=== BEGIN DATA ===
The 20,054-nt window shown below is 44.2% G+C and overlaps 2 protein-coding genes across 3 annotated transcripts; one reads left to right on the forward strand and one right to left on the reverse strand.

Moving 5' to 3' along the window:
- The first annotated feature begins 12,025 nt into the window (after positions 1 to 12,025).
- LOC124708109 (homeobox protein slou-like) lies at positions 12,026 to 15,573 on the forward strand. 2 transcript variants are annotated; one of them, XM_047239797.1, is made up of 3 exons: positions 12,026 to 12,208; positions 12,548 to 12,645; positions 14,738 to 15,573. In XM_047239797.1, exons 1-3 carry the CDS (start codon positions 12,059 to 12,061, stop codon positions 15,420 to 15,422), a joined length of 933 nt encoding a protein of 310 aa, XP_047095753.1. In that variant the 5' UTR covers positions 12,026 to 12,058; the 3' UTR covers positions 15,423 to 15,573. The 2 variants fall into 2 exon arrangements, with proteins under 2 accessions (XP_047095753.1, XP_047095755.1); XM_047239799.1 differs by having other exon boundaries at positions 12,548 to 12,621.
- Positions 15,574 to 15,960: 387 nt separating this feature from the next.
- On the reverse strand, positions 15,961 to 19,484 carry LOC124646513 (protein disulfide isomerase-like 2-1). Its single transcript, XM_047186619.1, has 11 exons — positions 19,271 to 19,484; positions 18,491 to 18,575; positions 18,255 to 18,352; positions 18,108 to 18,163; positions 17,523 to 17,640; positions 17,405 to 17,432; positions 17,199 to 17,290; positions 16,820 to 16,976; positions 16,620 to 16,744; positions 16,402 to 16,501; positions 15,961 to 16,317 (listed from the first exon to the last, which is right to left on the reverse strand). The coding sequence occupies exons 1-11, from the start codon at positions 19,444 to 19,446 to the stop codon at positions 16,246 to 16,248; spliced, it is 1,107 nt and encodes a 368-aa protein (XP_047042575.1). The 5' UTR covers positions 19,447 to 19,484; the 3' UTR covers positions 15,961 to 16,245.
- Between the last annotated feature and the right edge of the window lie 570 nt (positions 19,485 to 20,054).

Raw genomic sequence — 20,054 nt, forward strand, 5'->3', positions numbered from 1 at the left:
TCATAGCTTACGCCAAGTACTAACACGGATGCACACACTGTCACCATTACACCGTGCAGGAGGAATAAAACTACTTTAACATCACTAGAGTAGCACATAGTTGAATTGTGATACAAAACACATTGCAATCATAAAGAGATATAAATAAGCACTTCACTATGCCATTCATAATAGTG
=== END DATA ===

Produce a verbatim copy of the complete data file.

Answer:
The 20,054-nt window shown below is 44.2% G+C and overlaps 2 protein-coding genes across 3 annotated transcripts; one reads left to right on the forward strand and one right to left on the reverse strand.

Moving 5' to 3' along the window:
- The first annotated feature begins 12,025 nt into the window (after positions 1 to 12,025).
- LOC124708109 (homeobox protein slou-like) lies at positions 12,026 to 15,573 on the forward strand. 2 transcript variants are annotated; one of them, XM_047239797.1, is made up of 3 exons: positions 12,026 to 12,208; positions 12,548 to 12,645; positions 14,738 to 15,573. In XM_047239797.1, exons 1-3 carry the CDS (start codon positions 12,059 to 12,061, stop codon positions 15,420 to 15,422), a joined length of 933 nt encoding a protein of 310 aa, XP_047095753.1. In that variant the 5' UTR covers positions 12,026 to 12,058; the 3' UTR covers positions 15,423 to 15,573. The 2 variants fall into 2 exon arrangements, with proteins under 2 accessions (XP_047095753.1, XP_047095755.1); XM_047239799.1 differs by having other exon boundaries at positions 12,548 to 12,621.
- Positions 15,574 to 15,960: 387 nt separating this feature from the next.
- On the reverse strand, positions 15,961 to 19,484 carry LOC124646513 (protein disulfide isomerase-like 2-1). Its single transcript, XM_047186619.1, has 11 exons — positions 19,271 to 19,484; positions 18,491 to 18,575; positions 18,255 to 18,352; positions 18,108 to 18,163; positions 17,523 to 17,640; positions 17,405 to 17,432; positions 17,199 to 17,290; positions 16,820 to 16,976; positions 16,620 to 16,744; positions 16,402 to 16,501; positions 15,961 to 16,317 (listed from the first exon to the last, which is right to left on the reverse strand). The coding sequence occupies exons 1-11, from the start codon at positions 19,444 to 19,446 to the stop codon at positions 16,246 to 16,248; spliced, it is 1,107 nt and encodes a 368-aa protein (XP_047042575.1). The 5' UTR covers positions 19,447 to 19,484; the 3' UTR covers positions 15,961 to 16,245.
- Between the last annotated feature and the right edge of the window lie 570 nt (positions 19,485 to 20,054).

Raw genomic sequence — 20,054 nt, forward strand, 5'->3', positions numbered from 1 at the left:
TCATAGCTTACGCCAAGTACTAACACGGATGCACACACTGTCACCATTACACCGTGCAGGAGGAATAAAACTACTTTAACATCACTAGAGTAGCACATAGTTGAATTGTGATACAAAACACATTGCAATCATAAAGAGATATAAATAAGCACTTCACTATGCCATTCATAATAGTG